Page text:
The attorney general’s race is proving far more competitive than anticipated by Secretary of State Miller, who has won two four-year terms in his current statewide office and has high name recognition thanks to his father, former Gov. Bob Miller.
Laxalt’s grandfather is former Gov. and U.S. Sen. Paul Laxalt, but the younger Laxalt only recently moved to Nevada for his law practice, and this is his first run at public office.
A month out, Miller has a “razor-thin, 5-point advantage over” Laxalt because the 44-39 result is just outside the margin of error, the pollster said.
Again, the Independent American Party candidate, Jonathan J. Hansen, takes 7 percent, and “seriously confounds any calculus of the contest,” making it harder to call, the pollster said.
“If Miller wins, it will be thanks to moderate voters: He leads among self-described moderates by 17 points,” according to the pollster. “If Laxalt overtakes, it may be because of a Republican ‘wave’ that some foresee coast-to-coast in 2014.”
Millions of dollars in outside ad spending in the race by GOP and Democratic attorneys general organizations and others may help determine the outcome.
Miller’s campaign manager, Jocelyn Steinberg, said the big-money tactic won’t work.
“Nevadans are sending the message that the attorney general’s office isn’t for sale,” she said. “Miller was massively outspent in September. His TV campaign has just begun, and he’s still winning.”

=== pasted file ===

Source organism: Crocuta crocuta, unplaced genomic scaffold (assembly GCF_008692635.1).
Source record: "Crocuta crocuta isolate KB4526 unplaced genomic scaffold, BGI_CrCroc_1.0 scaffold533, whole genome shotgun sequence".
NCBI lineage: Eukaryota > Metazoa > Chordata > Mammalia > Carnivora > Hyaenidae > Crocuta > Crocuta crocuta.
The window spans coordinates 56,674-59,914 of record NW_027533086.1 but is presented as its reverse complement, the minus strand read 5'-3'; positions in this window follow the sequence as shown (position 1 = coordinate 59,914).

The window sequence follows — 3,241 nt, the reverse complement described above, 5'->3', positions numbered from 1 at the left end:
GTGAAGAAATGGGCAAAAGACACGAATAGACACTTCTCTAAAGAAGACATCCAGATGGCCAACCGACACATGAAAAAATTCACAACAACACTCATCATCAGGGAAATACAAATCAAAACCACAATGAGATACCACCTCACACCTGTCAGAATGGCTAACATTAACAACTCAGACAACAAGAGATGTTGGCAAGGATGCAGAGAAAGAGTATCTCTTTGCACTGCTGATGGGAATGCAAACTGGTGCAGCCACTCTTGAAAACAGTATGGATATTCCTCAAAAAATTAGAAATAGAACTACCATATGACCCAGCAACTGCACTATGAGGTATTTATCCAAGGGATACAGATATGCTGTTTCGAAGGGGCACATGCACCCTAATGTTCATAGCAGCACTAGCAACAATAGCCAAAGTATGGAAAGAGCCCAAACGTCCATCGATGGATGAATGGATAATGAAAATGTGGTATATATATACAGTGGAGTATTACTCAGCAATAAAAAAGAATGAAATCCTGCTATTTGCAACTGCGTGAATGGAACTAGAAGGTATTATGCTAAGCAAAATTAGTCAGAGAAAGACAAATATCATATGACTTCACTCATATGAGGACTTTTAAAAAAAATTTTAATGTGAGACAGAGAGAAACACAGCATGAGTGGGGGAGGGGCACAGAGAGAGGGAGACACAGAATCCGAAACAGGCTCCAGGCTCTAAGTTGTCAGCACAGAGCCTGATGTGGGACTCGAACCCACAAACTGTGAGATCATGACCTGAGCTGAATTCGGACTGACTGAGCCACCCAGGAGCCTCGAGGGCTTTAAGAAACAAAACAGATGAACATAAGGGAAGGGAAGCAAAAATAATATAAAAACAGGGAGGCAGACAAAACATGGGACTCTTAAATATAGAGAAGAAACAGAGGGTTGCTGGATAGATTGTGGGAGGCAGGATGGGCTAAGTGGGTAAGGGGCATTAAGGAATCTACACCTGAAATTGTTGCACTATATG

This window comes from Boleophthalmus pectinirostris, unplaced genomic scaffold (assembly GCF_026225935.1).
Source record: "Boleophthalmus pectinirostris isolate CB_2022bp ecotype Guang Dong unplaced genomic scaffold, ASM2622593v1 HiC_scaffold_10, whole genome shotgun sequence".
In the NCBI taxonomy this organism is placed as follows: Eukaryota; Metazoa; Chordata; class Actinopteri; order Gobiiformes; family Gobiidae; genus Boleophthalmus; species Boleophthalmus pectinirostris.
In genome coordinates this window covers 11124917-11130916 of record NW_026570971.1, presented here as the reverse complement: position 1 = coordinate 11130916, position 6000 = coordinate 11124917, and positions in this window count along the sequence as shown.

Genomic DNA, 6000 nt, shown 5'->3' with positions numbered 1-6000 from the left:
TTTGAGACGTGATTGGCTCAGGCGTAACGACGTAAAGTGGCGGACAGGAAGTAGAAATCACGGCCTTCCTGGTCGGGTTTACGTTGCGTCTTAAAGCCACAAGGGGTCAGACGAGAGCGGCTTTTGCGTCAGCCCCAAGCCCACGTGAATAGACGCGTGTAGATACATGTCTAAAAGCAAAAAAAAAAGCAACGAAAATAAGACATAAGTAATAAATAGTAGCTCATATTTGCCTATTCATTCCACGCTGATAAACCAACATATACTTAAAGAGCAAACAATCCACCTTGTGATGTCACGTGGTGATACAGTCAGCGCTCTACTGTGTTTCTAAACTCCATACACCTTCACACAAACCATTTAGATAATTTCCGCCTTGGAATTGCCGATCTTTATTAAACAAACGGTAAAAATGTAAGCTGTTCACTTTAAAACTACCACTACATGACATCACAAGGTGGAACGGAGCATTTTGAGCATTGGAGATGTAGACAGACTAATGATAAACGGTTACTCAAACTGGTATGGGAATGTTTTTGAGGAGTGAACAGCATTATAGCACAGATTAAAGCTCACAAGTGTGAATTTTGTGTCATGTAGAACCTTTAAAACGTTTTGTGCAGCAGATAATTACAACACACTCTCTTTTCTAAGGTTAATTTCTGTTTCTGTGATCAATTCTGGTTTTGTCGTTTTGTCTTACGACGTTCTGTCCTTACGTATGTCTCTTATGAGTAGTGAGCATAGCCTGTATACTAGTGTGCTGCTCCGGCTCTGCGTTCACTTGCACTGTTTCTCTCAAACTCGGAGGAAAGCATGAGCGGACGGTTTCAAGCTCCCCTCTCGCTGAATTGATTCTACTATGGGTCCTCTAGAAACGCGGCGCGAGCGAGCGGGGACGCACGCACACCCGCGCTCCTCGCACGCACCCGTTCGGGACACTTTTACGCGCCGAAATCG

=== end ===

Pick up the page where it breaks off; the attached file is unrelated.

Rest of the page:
The Laxalt campaign said the poll shows Nevadans are tired of politicians.
“These poll numbers show a continuing trend by Nevada voters moving away from a career politician and towards new leadership,” said Robert Uithoven, Laxalt’s campaign consultant.
Miller was a prosecutor in the Clark County district attorney’s office before running for public office.
The open secretary of state’s race is a true one-on-one contest with neither candidate dominating.
“The candidates truly are battling for each last vote: neither candidate reaches 50 percent among males, females, the young, the old, whites, blacks, Hispanics, independents or moderates,” the pollster said. “Either candidate could win.”
Contact Laura Myers at firstname.lastname@example.org or 702-387-2919. Find her on Twitter: @lmyerslvrj.